Preserved Lemon (About, Lacto-Fermented)

Preserved Lemons from LaProvence

Preserved Lemons from LaProvence

By Cat, June 2010  (Photo, right, by Cat)

We have a new public market here in Bigfork, every Wednesday evening from 5 to 8 PM, right in the village. June 9, 2010 was the first one, and I bought a jar of preserved lemons from the Guizol family booth (made by LaProvence, the Guizol’s restaurant). The jars look like bottled sunlight! I’d never heard of them prior to this market, so I’m researching how to use them. They come to us from North Africa (Morocco) via France. They are preserved in salt, a version of lacto-fermentation that has been used for centuries. Although they are in a canning jar, they have not been canned (not heat-treated) so are a fermented, living food.

About Preserved Lemons

From Suite 101, Moroccan Food (1):

“Preserved lemons are ready to use after 4 weeks, but they will continue to mature for up to 6 months and develop a sweet, almost honeyed taste, and a softer texture.

Both the rind and the flesh of the preserved lemon can be chopped and used in tapenades, marinades, couscous, and [fish] or chicken dishes. Preserved lemon may be diced finely and whipped into butter for a quick fish topping. The juice can also be added to any dish where lemon flavour is needed”

“Often a lacy white film develops on the preserved lemons; this is fine and does not mean that the lemons have spoiled. When removing whole preserved lemons or quarters, handle as little as possible to avoid contamination. Use a clean wooden spoon or skewer.”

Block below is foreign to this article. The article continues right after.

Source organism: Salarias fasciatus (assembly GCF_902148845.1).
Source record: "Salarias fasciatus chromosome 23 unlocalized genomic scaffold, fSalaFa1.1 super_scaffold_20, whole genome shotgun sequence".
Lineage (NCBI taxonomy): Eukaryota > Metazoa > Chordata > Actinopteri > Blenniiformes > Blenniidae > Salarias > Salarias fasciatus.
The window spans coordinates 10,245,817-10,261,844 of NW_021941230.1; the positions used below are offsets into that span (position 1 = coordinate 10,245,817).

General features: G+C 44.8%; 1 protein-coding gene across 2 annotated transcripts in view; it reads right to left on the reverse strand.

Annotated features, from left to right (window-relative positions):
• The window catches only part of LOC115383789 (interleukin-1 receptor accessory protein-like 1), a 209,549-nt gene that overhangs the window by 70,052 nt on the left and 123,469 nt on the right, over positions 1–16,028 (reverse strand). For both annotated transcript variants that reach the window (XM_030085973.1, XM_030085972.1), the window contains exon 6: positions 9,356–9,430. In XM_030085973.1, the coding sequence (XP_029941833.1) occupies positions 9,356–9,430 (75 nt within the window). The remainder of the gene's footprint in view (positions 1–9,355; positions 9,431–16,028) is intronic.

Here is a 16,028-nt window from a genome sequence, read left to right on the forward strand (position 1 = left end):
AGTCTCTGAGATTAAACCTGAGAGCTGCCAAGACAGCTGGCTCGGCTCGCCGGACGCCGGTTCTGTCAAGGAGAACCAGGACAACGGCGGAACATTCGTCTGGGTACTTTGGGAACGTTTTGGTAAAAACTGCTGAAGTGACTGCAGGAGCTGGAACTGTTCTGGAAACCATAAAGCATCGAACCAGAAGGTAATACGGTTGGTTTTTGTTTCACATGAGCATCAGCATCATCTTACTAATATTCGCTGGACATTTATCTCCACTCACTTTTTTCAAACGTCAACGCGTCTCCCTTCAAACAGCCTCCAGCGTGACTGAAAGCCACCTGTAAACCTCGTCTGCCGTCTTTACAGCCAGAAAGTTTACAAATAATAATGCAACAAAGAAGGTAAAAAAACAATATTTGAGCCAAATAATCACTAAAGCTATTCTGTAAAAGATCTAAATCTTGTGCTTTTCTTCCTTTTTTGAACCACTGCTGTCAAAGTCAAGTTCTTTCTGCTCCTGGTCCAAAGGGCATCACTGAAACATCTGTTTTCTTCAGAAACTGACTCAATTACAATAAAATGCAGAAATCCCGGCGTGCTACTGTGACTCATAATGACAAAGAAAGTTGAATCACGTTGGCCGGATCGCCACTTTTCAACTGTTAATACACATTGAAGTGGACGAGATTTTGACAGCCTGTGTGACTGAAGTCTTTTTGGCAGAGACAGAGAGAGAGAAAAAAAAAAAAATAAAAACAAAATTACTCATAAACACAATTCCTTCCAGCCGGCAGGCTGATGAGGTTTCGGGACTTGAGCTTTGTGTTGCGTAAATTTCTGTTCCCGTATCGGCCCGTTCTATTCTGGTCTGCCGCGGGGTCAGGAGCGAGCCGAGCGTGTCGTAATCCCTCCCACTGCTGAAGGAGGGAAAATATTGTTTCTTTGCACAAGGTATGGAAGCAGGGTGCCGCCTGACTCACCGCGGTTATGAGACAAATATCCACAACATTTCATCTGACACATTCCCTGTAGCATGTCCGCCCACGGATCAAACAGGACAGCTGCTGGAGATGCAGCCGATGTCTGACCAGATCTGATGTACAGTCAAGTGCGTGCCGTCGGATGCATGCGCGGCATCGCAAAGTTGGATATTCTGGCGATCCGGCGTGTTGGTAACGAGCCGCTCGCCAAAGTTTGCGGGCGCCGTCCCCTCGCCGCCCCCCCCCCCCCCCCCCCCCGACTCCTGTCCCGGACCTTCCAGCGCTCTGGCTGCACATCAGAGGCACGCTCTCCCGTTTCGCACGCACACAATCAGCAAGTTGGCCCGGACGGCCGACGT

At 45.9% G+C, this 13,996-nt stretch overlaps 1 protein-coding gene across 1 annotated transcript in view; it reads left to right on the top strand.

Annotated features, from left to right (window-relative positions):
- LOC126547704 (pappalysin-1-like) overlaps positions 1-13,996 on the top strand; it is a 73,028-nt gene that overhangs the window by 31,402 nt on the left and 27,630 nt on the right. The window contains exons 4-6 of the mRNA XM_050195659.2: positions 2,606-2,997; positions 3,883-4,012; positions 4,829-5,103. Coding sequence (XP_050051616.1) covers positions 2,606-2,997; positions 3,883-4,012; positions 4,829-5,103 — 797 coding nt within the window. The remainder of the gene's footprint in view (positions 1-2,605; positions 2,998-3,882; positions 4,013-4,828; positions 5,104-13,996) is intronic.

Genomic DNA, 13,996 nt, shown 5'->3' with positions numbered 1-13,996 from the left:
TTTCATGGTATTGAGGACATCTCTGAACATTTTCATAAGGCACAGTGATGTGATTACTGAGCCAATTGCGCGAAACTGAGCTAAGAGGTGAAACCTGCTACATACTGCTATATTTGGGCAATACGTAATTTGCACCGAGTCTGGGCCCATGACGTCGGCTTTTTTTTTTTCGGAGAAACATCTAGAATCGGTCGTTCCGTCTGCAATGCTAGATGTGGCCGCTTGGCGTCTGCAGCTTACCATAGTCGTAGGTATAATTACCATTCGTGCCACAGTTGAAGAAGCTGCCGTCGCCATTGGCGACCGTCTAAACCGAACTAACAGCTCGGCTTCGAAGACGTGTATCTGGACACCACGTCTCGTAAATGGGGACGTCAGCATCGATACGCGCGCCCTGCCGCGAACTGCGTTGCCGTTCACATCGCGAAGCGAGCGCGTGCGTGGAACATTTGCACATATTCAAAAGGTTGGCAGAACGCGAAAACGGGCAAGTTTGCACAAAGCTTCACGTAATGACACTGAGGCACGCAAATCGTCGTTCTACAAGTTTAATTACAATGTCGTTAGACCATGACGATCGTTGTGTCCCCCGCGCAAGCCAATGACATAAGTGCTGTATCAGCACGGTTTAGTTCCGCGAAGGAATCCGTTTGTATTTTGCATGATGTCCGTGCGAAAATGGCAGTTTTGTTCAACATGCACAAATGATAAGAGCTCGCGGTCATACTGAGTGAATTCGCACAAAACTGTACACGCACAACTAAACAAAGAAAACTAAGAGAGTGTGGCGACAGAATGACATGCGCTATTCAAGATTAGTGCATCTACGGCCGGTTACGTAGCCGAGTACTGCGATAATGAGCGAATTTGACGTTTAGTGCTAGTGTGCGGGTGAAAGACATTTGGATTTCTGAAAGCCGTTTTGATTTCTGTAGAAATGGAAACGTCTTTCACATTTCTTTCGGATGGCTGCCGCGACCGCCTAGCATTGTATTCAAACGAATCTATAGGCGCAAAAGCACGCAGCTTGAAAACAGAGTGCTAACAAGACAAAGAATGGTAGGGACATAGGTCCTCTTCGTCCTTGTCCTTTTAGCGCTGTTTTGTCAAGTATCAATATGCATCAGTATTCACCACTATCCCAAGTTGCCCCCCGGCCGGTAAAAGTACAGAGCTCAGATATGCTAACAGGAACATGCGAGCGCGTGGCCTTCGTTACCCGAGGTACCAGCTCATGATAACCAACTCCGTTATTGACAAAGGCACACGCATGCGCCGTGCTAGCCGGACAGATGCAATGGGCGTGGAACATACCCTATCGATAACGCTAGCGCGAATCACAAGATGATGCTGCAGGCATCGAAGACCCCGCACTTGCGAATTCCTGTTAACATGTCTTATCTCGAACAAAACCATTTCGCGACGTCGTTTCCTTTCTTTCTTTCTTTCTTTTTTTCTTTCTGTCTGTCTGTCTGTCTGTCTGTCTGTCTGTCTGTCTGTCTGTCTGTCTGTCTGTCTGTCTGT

Check out the Serious Eats blog for a great post on “The Secret Ingredient: Preserved Lemons” (2). This article includes three very different ways to use this wonderful preserved product: Preserved Lemon Citrus Chicken with Chervil Gremolata (which I have adapted as Preserved Lemon Citrus Chicken with Chervil Gremolata); Parmesan, Preserved Lemon, and Thyme Wafers; and Preserved Lemon Semifreddo with Basil Syrup.

Preserving Lemons (Fermentation Process)

From Food for Thought (uses oil (3)) and Stephen Cooks(uses lemon juice (4)).

  1. Select small, round lemons (Meyer lemons are traditional, but any variety can be used). Cut them into quarters lengthwise, but leave the quarters attached at one end.
  2. Stuff each with 1 – 2 Tbsp kosher salt (1 Tbsp for small lemons). Place in sterilized jar; add desired whole spices (such as coriander, allspice, bay leaf, cinnamon stick, etc.). Press down on the lemons to get the juices flowing. Cover jar and let sit at room temperature.
  3. Next day: remove cover and press down on the lemons again, using a clean implement (I have a tiny potato masher that just fits into a wide-mouth jar, that I use for this). Replace cover and let sit at room temperature for a week.
  4. Every 2-3 days, remove the cover and press down the lemons to release juice. Remember to use a clean implement to do this, or a clean hand.
  5. After a week, the juice should cover the lemons. Add enough olive oil or freshly-squeezed lemon juice so that the lemons are covered. Refrigerate (or keep in cold root cellar) for 3 weeks before using. Ensure that they remain submerged throughout. They will continue to ripen for 6 months for even more pronounced lemony-sweetness.


  1. Suite 101, Moroccan Food:
  2. Serious Eats:  “The Secret Ingredient: Preserved Lemons (
  3. Food for Thought instructions (
  4. Stephen instructions (

Preserved Lemon Recipes, Other Sites

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